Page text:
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Gravitational ratios

  1. Oct 10, 2006 #1
    At a certain distance above the surface of the Earth, the graviational force on an object is reduced to 18% of its value at Earth's surface. Determine this distance and express it as a multiple of Earth's radius.

    FYI the Earth's mass is 5.98x10^24 kg
    and the Earth's radius is 6.38x10^6 m

    What I did was this: Gmm/r² = (Gmm/r²)(9/50) The left side is the gravitational force on the object at the surface of the Earth and the right side is %18 of that force (radius is unkown). Since Gmm is constant in both i came up with:

    1/r² = 9/50r²
    1/6.38x10^6 = 9/50r²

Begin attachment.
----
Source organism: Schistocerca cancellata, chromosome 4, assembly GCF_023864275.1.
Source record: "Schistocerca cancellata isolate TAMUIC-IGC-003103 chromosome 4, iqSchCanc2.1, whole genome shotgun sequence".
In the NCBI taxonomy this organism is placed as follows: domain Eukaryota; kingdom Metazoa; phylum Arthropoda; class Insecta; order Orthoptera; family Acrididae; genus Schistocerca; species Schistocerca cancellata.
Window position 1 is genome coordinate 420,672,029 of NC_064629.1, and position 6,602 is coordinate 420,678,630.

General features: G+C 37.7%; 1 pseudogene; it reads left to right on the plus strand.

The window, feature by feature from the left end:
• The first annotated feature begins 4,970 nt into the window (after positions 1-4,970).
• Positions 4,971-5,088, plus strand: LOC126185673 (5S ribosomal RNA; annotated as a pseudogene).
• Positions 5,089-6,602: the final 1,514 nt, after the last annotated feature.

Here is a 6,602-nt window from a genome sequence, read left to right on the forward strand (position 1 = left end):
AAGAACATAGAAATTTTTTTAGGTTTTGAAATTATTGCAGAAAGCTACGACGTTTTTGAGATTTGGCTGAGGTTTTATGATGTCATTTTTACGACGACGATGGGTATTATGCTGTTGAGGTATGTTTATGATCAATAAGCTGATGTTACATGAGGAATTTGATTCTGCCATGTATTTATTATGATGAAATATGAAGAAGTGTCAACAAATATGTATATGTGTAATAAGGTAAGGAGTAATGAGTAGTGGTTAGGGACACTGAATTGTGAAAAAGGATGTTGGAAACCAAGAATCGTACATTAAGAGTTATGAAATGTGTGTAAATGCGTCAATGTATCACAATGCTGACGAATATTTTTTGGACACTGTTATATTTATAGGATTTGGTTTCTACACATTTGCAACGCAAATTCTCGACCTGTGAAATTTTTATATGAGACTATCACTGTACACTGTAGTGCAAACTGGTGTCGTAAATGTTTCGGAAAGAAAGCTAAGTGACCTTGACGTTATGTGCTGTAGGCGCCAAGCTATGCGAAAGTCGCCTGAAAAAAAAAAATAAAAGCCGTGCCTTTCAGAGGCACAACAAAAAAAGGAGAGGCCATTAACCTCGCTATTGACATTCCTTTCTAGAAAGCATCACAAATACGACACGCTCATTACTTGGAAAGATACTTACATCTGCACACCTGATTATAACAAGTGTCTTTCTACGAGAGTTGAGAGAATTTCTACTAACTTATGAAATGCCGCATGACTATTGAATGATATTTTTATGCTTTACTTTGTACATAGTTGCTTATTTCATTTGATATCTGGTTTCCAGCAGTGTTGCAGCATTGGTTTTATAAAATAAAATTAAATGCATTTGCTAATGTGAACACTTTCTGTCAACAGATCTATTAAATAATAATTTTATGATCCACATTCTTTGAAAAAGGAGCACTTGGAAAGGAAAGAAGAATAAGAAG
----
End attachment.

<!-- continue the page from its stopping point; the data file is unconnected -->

r = 1070m

    But I don't understand what they mean in by a multiple of Earth's radius. In the back of my book the answer is 1.4 Re. Is my answer wrong? Or do I just need to take it another step? Thanks for any help!
     
  2. jcsd
  3. Oct 10, 2006 #2

    arildno

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    DO NOT PUT IN THOSE MEANINGLESS FIGURES!!! :grumpy:

    Instead:
    1. What is meant by a multiple?
    In particular: In SYMBOLS, what is a multiple of the Earth's radius?
     
  4. Oct 10, 2006 #3
    I assume its a ratio...in the back of the text the answer is 1.4 Re
    (r subscript e...Radius earth) I'm not sure what it means or its significance:frown: .
     
  5. Oct 10, 2006 #4

    arildno

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    What does it mean to multiply?

    Do you think that has anything to do with the word "multiple"??
     
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